I was a reluctant candidate for the union sabbatical post of Education and Welfare officer. I thought I had done a grand Machiavellian job of ensuring that the 1984/85 committee would be just fine. The last piece of the jigsaw, in my mind, was to persuade Bobbie Scully to run for Education and Welfare.
Unfortunately, Bobbie was quietly more Machiavellian than me (the fact that she was studying politics as well as law probably helped), so I found the tables turned and I somehow succumbed to peer pressure to run myself.
Here is the manifesto, now in pieces but thus scan-able in three parts.
It is not easy to fool WordPress into more or less presenting the thing as it looked. I probably could make it look a bit better, but for now the above presentation will have to do.
Intriguingly, in similar context, I believe my manifesto was the first ever union manifesto to be word-processed. Hence the bold lettering etc. It was a devil of a job using the University mainframe’s text editor software. If my diary is to be believed, we spent serious chunks of four or five days to get this seemingly trivial job done; it was a non-trivial task back then.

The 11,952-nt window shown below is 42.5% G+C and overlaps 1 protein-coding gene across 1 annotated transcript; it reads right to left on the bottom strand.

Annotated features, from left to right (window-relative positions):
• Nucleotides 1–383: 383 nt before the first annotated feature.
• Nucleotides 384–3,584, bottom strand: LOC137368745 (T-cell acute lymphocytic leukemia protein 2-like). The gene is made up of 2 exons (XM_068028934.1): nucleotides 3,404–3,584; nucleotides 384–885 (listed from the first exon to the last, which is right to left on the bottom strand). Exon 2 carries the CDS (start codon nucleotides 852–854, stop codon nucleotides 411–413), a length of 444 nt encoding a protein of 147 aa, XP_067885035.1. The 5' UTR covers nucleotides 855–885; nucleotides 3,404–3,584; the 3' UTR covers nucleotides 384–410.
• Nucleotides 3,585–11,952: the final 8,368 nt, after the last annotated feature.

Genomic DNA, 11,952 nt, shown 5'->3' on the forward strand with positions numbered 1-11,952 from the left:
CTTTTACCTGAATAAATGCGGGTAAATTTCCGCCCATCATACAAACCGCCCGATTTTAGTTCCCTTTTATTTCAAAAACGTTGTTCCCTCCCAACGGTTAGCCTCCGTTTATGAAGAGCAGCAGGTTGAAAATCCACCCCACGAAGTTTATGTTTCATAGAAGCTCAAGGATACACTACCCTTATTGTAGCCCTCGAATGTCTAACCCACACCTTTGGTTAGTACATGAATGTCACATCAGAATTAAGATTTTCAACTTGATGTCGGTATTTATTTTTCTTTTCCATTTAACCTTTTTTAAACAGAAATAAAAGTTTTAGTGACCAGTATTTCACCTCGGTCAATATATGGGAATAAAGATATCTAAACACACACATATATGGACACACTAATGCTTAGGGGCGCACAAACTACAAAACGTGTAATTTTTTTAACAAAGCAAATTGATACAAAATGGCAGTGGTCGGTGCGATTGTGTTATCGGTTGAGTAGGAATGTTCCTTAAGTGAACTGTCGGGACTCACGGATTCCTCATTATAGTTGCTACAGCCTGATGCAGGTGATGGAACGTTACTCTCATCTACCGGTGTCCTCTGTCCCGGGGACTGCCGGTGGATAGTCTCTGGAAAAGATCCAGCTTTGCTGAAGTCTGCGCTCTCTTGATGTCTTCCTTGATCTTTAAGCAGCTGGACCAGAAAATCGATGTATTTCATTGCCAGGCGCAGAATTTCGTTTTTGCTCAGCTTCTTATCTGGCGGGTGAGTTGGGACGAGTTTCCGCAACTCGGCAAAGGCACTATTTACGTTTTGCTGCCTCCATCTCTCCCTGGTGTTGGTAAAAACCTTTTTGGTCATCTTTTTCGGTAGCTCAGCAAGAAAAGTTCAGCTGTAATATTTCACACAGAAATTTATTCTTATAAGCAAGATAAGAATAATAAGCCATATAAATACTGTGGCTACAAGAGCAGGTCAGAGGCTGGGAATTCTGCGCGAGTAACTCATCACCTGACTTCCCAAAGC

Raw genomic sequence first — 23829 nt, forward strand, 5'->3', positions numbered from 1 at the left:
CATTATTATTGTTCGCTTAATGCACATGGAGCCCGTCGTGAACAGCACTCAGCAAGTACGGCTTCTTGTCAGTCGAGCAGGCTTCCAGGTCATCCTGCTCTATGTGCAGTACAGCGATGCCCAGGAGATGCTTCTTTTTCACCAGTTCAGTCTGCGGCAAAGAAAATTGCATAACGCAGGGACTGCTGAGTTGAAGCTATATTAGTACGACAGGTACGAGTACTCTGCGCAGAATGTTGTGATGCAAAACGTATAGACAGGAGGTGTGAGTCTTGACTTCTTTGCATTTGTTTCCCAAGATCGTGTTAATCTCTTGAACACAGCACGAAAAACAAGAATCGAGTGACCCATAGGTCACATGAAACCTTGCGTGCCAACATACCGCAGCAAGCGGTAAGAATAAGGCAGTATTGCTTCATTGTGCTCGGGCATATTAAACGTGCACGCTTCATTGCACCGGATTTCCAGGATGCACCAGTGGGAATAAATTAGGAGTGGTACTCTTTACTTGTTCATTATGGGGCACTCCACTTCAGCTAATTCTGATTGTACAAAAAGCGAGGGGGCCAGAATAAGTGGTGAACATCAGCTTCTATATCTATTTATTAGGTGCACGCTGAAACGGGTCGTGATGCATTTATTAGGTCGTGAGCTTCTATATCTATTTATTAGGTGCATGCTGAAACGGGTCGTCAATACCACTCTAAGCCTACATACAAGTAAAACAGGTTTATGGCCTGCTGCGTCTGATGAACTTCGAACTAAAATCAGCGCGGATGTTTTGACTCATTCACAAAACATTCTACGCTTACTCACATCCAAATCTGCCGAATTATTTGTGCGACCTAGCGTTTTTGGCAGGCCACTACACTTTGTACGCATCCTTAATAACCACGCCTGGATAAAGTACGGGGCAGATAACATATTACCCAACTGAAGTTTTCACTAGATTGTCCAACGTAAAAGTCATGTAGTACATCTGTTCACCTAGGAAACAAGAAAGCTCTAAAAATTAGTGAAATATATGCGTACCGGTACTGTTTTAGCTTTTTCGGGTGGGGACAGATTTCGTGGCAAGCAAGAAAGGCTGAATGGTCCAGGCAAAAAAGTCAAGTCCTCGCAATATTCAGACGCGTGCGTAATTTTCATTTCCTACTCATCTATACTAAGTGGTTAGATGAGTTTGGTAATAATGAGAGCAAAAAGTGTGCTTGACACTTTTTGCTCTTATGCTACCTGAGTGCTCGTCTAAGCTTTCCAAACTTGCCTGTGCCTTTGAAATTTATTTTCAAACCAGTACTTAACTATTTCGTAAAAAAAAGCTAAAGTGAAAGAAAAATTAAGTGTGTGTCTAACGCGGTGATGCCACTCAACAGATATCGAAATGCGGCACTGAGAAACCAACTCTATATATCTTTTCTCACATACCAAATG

My friend and campaign manager Malcolm Cornelius deserves all the credit for the idea and the hard yards to get the job done. I believe that Malcolm went on to a glorious career in IT consulting; perhaps his work on my manifesto was an important staging-post in his career.
Here’s the supplementary manifesto, which was similarly word-processed and formed part of that multi-day task. Another innovation was the use of DL size for these supplementaries. People tended to go for A5 two-sided and ration their allocation of one ream of A4 accordingly. I thought that DL, yielding 1,500 rather than 1,000 leaflets, was a good idea.
At some stage, I’ll pull some memories and diary notes together on the election campaign itself. Suffice it to say at this stage that the campaign succeeded and I was elected.